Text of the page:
. . . and, my Internet connection just went down!!! &$#`% Gotta log into another stream quick!
:35 seconds: wouldn’t you know it: I missed it! The stream went down first time today—not during a commercial, but actually during play! And it was a touchdown. And more: the TD is under review—but clearly a TD.
So now the Cards need a TD with only :35 to go. They have 2 time outs, but t is hard to imagine a comeback here. Still, that is what these games are for—to build dreams; the belief that anything can happen; that anything is possible in life. Let’s see.
If they do, Warner is definitely a Hall of Fame quarterback (which has been the big debate the past 2 weeks). The game is designed to create folk heroes.
:22 Warner used a time out on a good gain because it would take too long to get to the line; but the second time out he took hurts. The play that forced him to do so was a pass far too short—he should have gone deeper or else thrown it away. His opponent is the clock at this point. He can obviously score on the Steelers, but will he do it in the time allotted?
Now—I think you have to throw a jump ball… he tries, but his arm is hit as he is releasing . . . and they lose the ball. so, game over.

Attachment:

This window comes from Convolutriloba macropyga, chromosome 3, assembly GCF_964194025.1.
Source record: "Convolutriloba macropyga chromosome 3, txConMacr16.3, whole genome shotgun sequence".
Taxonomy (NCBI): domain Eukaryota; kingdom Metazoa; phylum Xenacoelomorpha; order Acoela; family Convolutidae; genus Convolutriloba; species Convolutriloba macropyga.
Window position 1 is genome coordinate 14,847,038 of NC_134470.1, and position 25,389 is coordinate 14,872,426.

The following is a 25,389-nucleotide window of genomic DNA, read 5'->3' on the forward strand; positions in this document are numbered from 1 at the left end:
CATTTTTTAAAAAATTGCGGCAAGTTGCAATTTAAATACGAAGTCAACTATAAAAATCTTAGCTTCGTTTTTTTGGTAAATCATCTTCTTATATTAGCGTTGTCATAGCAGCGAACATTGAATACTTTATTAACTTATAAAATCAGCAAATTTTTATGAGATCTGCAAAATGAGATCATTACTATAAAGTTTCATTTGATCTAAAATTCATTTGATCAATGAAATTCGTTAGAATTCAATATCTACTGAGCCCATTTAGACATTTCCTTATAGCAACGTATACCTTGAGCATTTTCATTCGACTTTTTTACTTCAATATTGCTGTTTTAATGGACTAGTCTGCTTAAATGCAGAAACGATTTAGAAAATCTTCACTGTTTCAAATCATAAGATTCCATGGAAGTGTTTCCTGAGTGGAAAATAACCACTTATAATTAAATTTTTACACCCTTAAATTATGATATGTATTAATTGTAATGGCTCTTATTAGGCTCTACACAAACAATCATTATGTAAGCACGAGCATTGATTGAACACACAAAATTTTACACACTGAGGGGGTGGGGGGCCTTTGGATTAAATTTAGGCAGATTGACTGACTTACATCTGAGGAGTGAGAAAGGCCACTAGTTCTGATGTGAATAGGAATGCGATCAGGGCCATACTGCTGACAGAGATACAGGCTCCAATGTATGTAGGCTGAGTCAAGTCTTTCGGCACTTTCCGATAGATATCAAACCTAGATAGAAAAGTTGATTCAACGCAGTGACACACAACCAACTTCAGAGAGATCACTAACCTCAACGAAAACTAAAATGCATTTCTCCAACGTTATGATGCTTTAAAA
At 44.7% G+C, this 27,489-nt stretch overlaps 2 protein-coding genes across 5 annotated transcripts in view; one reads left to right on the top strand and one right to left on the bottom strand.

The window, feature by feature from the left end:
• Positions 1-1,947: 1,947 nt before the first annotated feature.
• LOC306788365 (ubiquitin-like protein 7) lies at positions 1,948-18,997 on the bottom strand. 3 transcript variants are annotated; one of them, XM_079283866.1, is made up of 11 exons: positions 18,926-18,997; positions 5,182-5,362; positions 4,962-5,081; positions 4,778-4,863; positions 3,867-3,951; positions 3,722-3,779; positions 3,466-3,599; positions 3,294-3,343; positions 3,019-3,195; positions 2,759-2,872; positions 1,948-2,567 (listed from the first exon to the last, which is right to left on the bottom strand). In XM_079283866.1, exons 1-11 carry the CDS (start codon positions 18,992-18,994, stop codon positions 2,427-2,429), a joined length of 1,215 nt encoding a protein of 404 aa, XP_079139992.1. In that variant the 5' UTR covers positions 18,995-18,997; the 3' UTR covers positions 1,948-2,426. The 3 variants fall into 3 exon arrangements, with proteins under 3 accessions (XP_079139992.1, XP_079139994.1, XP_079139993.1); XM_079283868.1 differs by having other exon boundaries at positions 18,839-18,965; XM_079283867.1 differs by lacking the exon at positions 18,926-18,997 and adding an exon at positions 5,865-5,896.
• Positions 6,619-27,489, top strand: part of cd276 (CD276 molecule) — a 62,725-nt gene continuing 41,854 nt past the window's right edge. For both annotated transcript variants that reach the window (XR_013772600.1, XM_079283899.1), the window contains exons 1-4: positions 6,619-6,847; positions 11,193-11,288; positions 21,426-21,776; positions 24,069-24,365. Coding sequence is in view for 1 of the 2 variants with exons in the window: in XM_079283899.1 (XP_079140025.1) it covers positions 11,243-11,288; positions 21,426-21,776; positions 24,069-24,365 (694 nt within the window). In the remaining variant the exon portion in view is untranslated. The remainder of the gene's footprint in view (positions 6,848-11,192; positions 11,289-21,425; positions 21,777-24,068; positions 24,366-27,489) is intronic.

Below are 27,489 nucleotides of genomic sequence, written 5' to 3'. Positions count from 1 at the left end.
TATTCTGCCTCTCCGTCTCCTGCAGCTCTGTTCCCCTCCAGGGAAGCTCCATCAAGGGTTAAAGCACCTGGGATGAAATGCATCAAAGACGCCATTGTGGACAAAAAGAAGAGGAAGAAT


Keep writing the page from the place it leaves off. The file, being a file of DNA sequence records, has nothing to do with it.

Fumble or not? It comes down to a call in the booth (the arbitrated society strikes once more) and the decision: Pittsburg has the most SB victories of all time (to date). Something for the Cowboys and 49ers to work toward. The reason why we all stay on the treadmill, the carrot dangling in front of our faces.
So, now that it’s done, what to think? Worth all the noise? All the expenditure of energy?
As for me, I thought it was not a bad game, actually. A game that the Cards and their fans will probably replay many times over, thinking: “if we’d only done this,” “if we’d only not done that…” Certainly that pick at the end of the first half. And they will ask these questions, especially, if it takes them 43 more years to get to the big dance.
Just before signing off: the trophy presentation. Joe Willie Namath—on his road to rehabilitation after his lack of sobriety led to a failed pass on national TV a couple of years back—now looking slimmed down and in fine spirits (no pun intended).
Now for the presentation: and President Obama getting some love from the Steeler owner, Dan Rooney. The coach, Mike Tomplin, still coaching—even though the game is over—telling his team that they never give up, “The Steelers play 60 minutes and never quit.”
Well, that is about it for me on this post. If you’ve read along with me this far—well, pat yourself on the back: you’re a true Super Bowl champ!